sys.argv not found

Steve Holden sholden at
Wed Jul 18 12:30:22 EDT 2001

"Man Vehicle Laboratory" <FenZhao at> wrote in message
news:3B55B2C2.74A8FB3D at
> I've tried putting a print statement right after I import sys.  I have the
> error as before:
>      * WINVRUT 2.4a  Copyright 1995-2001  University of California, Santa
>      Barbara *
>      *                                    Massachusetts Institute of
>      Technology   *
>      VRUT  2.4a
>      voicekey                        Voicekey 0.9
>      serialthrustmaster              Serial thrustmaster 1.0
>      avstu                           AvatarStudio 1.1
>      Traceback (most recent call last):
>        File "<string>", line 1, in ?
>        File "N:\FenZhao\E3_sid_data\", line 61, in ?
>          print sys.argv
>      AttributeError: argv
Well, this traceback looks very suspicious. I assume that the file you are
taking about is indeed  Maybe not ... it is quite weird
that sys appears to have no argv attribute. I can only conclude that perhaps
some other portion of your code assigns to sys? But you say below this is
NOT the case. Aaarrgghh...

> The error I get from vrut is from my code looking at argv, not vrut (error
> message w/out print statement:
> Traceback (most recent call last):
>   File "<string>", line 1, in ?
>   File "N:\FenZhao\E3_sid_data\", line 62, in ?
>     mode=string.atoi(sys.argv[1])
> AttributeError: argv
The first line of the tracebacks implies that some code is being executed
from a strng variable. If none of your code does anything like that (uses
eval/exec, let's say) then the obvious suspect is the vrut module...

Your module doesn't by any chance import itself, does it?

> So whatever my first operation is dealing with sys.argv, there's an
> error with argv)
> What confuses me is that this error is displayed in the VRUT window; VRUT
> two windows, a display window that shows the 3D VR scene, and a text
window that
> will display print statements and error messages from python.  Logically,
> argv can't be found, an error message will end the program before vrut
ever gets
> started.
Oh. Is it possible that importing the vrut module modifies
sys.stdout/sys.stderr, leaving something weird in place before the vrut.go()
call creates the windows?

> I've also tried importing vrut after looking at sys.argv in case vrut does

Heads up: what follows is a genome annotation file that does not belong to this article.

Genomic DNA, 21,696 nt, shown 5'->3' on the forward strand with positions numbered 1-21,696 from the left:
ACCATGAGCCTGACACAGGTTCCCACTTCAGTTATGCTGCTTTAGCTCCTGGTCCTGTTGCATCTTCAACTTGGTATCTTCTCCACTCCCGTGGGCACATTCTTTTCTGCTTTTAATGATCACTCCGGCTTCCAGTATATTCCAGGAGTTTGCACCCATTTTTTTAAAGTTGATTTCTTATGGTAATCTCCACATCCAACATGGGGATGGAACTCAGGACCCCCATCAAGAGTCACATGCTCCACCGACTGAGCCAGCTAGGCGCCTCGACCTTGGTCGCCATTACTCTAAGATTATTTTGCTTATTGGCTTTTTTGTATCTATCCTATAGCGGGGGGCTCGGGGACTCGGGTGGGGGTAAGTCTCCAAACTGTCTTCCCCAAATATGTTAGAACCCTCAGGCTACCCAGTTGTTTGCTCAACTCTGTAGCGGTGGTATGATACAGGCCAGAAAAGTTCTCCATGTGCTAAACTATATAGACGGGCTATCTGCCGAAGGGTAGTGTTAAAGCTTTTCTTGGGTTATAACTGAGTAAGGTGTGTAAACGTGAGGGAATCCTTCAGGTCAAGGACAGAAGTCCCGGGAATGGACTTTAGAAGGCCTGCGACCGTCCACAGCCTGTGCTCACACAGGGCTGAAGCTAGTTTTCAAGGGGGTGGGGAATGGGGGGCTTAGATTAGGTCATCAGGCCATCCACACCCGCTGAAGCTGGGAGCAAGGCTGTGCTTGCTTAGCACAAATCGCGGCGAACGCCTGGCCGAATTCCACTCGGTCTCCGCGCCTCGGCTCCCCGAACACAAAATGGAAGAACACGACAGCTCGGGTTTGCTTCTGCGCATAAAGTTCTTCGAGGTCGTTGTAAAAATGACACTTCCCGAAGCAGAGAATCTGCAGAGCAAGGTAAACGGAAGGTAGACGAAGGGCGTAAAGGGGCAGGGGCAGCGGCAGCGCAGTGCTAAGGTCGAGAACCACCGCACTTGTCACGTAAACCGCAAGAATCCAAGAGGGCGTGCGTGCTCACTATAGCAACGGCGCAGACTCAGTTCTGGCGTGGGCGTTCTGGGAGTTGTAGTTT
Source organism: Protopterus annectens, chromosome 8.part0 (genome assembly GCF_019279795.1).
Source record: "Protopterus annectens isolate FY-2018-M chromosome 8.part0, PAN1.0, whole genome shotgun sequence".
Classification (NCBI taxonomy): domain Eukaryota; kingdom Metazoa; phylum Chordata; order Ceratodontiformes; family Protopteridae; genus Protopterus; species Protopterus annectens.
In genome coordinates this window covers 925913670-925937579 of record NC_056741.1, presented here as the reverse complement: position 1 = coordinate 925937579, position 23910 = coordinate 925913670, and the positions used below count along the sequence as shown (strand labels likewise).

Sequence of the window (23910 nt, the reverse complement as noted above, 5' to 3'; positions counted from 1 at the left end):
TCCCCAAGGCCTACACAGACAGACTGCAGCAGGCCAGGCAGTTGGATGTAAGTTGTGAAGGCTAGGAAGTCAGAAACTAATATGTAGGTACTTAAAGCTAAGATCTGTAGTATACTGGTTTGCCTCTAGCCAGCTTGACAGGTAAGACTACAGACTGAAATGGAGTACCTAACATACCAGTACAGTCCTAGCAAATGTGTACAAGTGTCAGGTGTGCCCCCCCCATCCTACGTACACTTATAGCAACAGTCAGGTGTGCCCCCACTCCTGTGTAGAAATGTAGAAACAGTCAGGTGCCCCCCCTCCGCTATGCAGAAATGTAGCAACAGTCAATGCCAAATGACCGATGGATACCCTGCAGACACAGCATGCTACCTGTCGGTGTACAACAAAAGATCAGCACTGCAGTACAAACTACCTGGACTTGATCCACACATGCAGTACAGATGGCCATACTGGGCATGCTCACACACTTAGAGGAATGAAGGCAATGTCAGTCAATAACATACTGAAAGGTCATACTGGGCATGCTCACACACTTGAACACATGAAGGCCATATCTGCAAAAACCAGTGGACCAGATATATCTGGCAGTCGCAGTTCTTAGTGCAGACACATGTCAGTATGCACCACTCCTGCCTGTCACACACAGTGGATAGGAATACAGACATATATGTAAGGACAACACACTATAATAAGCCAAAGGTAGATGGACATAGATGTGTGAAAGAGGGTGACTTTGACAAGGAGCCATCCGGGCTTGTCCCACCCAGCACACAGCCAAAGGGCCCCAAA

> something funky in it's initialization/import.  Same problem.  Yet
> out the vrut.go() command, and the sys.argv is fine.

OK, so what you are telling us is that the presence of a function call you
have not yet executed is somehow affecting the sys module's namespace. That
sounds pretty funky to me, and frankly I'm beginning to wonder whether you
have programmed a time machine :-)

>                                         --Fen
> PS. I hope this helps:  all of my code up to the call to vrut (minus
> comments)...  there's not much there, can't figure out what's making it
> improperly.  None of the modules that I wrote and imported do anything
with sys
I can understand your confusion. I hope the rest of the list will feel free
to dive in with suggestions about what's wrong! :-0

Put "import sys; print sys.argv" here to make sure your program does indeed
see the correct value for the argument list.

>      import vrut

Put "import sys; print sys.argv" here too, to verify that the import
statement makes no changes to sys.
If you see output from the first print bu not the second then the module is
indeed doing something funky.

>      import sid
>      import string
>      import math
>      import time
>      import speeds
>      import e3_dataAn
>      import sys
>      mode=string.atoi(sys.argv[1])
>      ARGFILE_stim=sys.argv[2]
>      ARGFILE_calib=sys.argv[3]
>      OUTFILE=sys.argv[4]
>      SUMFILE=sys.argv[5]
>      sidOutfile=sys.argv[6]
>      VECTION_DURATION=string.atoi(sys.argv[7])
>      path=sys.argv[8]
>      vrut.go(vrut.NICE)
> Steve Holden wrote:
> [ various apparently irrelevant things ]

I'm currently betting that a recursive import is somehow messing things up.
Otherwise I'm a little stumped, and we'll have to proceed with debugging
step by step.


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